“Winter is coming,” he said.  “The stream will become very cold, and if you fall, you would soon freeze to death.  You’d better row your leaf to land and find shelter before autumn ends!”  Thumbelina was frightened, for she had fallen into the water many times, but the water was warm and pleasant then.  Heeding the fish’s warning, she rowed her leaf to the bank and climbed up onto dry land.

Once on the land, Thumbelina wove herself a bed from blades of grass and found a leaf for a blanket.  This is where she slept, and she ate honey from the flowers and drank dew from leaves.  When winter came, all the birds flew to warmer places Thumbelina had never seen, but longed to travel to.  All the trees and flowers wilted, and even her leaf blanket shriveled up to nothing.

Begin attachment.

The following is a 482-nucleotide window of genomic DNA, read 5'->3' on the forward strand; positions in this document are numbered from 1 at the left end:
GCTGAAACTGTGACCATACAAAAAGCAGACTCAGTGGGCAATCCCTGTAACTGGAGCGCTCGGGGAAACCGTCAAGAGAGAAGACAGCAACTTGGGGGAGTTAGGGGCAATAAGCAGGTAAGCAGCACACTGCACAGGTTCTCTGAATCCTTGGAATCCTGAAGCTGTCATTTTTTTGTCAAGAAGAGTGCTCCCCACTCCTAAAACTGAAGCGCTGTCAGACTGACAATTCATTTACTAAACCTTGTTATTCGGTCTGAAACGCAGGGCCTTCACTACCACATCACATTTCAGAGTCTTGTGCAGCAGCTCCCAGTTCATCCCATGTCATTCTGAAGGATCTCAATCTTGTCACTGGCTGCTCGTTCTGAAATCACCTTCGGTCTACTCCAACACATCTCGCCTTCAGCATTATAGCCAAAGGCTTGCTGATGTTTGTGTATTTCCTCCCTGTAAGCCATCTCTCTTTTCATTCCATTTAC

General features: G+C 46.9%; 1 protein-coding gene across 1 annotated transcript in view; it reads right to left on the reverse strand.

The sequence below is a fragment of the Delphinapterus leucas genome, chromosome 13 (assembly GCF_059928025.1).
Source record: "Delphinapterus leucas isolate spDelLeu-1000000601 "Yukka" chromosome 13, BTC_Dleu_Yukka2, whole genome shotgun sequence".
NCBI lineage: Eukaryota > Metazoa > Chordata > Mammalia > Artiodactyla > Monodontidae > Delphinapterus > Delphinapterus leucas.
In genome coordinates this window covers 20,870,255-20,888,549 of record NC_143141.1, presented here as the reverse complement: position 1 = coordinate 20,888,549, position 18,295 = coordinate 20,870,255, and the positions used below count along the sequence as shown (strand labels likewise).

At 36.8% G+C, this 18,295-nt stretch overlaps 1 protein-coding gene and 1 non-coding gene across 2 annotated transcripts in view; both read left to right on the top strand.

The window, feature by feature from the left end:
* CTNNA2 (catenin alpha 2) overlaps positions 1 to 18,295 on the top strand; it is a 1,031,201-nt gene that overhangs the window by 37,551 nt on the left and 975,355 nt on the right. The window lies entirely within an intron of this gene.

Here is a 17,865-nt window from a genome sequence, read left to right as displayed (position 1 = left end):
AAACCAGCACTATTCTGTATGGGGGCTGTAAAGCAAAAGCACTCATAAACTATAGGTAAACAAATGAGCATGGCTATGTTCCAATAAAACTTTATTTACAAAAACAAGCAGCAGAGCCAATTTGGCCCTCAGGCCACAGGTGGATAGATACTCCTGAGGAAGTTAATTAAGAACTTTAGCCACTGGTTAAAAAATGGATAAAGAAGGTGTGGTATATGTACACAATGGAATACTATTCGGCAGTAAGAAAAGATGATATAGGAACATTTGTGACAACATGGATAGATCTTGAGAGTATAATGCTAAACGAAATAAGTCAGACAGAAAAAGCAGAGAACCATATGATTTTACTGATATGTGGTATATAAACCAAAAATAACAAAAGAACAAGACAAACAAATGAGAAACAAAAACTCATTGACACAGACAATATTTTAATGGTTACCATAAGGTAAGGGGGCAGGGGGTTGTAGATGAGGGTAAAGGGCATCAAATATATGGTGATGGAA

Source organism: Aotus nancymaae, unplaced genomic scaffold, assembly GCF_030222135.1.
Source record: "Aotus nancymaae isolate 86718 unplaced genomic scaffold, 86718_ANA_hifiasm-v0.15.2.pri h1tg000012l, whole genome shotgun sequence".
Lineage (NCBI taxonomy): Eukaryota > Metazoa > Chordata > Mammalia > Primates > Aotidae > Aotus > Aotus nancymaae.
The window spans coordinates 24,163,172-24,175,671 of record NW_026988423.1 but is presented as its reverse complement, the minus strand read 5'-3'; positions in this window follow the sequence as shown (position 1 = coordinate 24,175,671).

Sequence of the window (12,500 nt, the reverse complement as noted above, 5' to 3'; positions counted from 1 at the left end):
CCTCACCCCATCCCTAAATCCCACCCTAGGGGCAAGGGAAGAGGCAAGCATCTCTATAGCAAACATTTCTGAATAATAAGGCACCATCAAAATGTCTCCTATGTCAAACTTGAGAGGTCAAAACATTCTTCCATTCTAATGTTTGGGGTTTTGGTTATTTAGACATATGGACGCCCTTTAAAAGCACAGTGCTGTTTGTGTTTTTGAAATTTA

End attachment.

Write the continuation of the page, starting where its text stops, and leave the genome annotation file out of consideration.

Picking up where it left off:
Poor, freezing Thumbelina searched a cornfield for shelter.  Suddenly, she found a small door just her size.  She knocked, and a little field mouse answered.

“You poor creature!” said the mouse.  “Please, come out of the cold and have some lunch with me!”  Thumbelina came inside and saw the field mouse had a very nice home.

“If you help me keep house and tell me stories,” the mouse said, “then you can stay here all winter long.”  Thumbelina was most grateful for this, and she gladly did as she was asked.

Thumbelina lived happily with the mouse until one day, a mole came to visit.

“You will like this mole very much,” promised the mouse.  “He is very rich and learned.”  Rich and learned he was, but Thumbelina did not like this mole at all.  He lived in darkness all year round and hated birds, sunshine, flowers, and all the other things she loved and missed.  The mole, however, liked Thumbelina very much, and secretly wanted to marry her.